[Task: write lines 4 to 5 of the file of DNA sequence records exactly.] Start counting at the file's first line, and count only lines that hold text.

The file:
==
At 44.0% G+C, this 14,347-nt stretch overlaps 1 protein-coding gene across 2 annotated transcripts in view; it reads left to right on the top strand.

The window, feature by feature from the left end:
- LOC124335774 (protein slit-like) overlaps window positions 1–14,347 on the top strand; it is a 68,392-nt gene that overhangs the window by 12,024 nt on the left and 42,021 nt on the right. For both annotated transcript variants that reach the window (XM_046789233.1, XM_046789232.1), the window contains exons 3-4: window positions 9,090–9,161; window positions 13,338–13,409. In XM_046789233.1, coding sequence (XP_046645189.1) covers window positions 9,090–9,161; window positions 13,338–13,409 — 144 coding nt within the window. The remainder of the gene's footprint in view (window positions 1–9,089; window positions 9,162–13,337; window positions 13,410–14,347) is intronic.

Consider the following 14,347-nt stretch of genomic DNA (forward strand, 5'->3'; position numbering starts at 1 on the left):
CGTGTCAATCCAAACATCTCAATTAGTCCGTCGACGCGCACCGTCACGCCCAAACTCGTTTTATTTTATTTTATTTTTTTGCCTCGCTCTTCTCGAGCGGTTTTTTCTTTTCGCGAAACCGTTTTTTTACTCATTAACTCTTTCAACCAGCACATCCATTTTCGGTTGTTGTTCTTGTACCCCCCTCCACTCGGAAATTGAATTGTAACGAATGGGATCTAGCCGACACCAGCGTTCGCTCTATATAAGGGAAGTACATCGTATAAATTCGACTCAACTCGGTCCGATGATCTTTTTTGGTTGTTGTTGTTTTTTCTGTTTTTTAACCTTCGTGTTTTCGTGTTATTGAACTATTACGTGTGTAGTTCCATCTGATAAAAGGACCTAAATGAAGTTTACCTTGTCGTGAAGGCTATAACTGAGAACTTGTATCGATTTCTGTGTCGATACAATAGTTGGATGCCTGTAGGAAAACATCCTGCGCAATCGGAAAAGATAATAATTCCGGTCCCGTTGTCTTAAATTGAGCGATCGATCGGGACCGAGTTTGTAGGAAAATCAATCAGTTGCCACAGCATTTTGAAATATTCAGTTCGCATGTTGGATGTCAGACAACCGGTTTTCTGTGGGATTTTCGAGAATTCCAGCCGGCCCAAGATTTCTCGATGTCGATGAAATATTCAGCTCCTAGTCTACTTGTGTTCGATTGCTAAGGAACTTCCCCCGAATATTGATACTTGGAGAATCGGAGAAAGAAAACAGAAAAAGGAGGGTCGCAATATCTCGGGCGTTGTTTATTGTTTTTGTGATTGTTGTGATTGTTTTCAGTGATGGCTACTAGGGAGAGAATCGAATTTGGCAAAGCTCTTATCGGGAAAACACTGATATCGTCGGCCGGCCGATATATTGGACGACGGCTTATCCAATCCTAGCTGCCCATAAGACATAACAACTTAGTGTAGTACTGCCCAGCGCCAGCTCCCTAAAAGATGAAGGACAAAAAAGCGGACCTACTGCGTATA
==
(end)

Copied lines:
Consider the following 14,347-nt stretch of genomic DNA (forward strand, 5'->3'; position numbering starts at 1 on the left):
CGTGTCAATCCAAACATCTCAATTAGTCCGTCGACGCGCACCGTCACGCCCAAACTCGTTTTATTTTATTTTATTTTTTTGCCTCGCTCTTCTCGAGCGGTTTTTTCTTTTCGCGAAACCGTTTTTTTACTCATTAACTCTTTCAACCAGCACATCCATTTTCGGTTGTTGTTCTTGTACCCCCCTCCACTCGGAAATTGAATTGTAACGAATGGGATCTAGCCGACACCAGCGTTCGCTCTATATAAGGGAAGTACATCGTATAAATTCGACTCAACTCGGTCCGATGATCTTTTTTGGTTGTTGTTGTTTTTTCTGTTTTTTAACCTTCGTGTTTTCGTGTTATTGAACTATTACGTGTGTAGTTCCATCTGATAAAAGGACCTAAATGAAGTTTACCTTGTCGTGAAGGCTATAACTGAGAACTTGTATCGATTTCTGTGTCGATACAATAGTTGGATGCCTGTAGGAAAACATCCTGCGCAATCGGAAAAGATAATAATTCCGGTCCCGTTGTCTTAAATTGAGCGATCGATCGGGACCGAGTTTGTAGGAAAATCAATCAGTTGCCACAGCATTTTGAAATATTCAGTTCGCATGTTGGATGTCAGACAACCGGTTTTCTGTGGGATTTTCGAGAATTCCAGCCGGCCCAAGATTTCTCGATGTCGATGAAATATTCAGCTCCTAGTCTACTTGTGTTCGATTGCTAAGGAACTTCCCCCGAATATTGATACTTGGAGAATCGGAGAAAGAAAACAGAAAAAGGAGGGTCGCAATATCTCGGGCGTTGTTTATTGTTTTTGTGATTGTTGTGATTGTTTTCAGTGATGGCTACTAGGGAGAGAATCGAATTTGGCAAAGCTCTTATCGGGAAAACACTGATATCGTCGGCCGGCCGATATATTGGACGACGGCTTATCCAATCCTAGCTGCCCATAAGACATAACAACTTAGTGTAGTACTGCCCAGCGCCAGCTCCCTAAAAGATGAAGGACAAAAAAGCGGACCTACTGCGTATA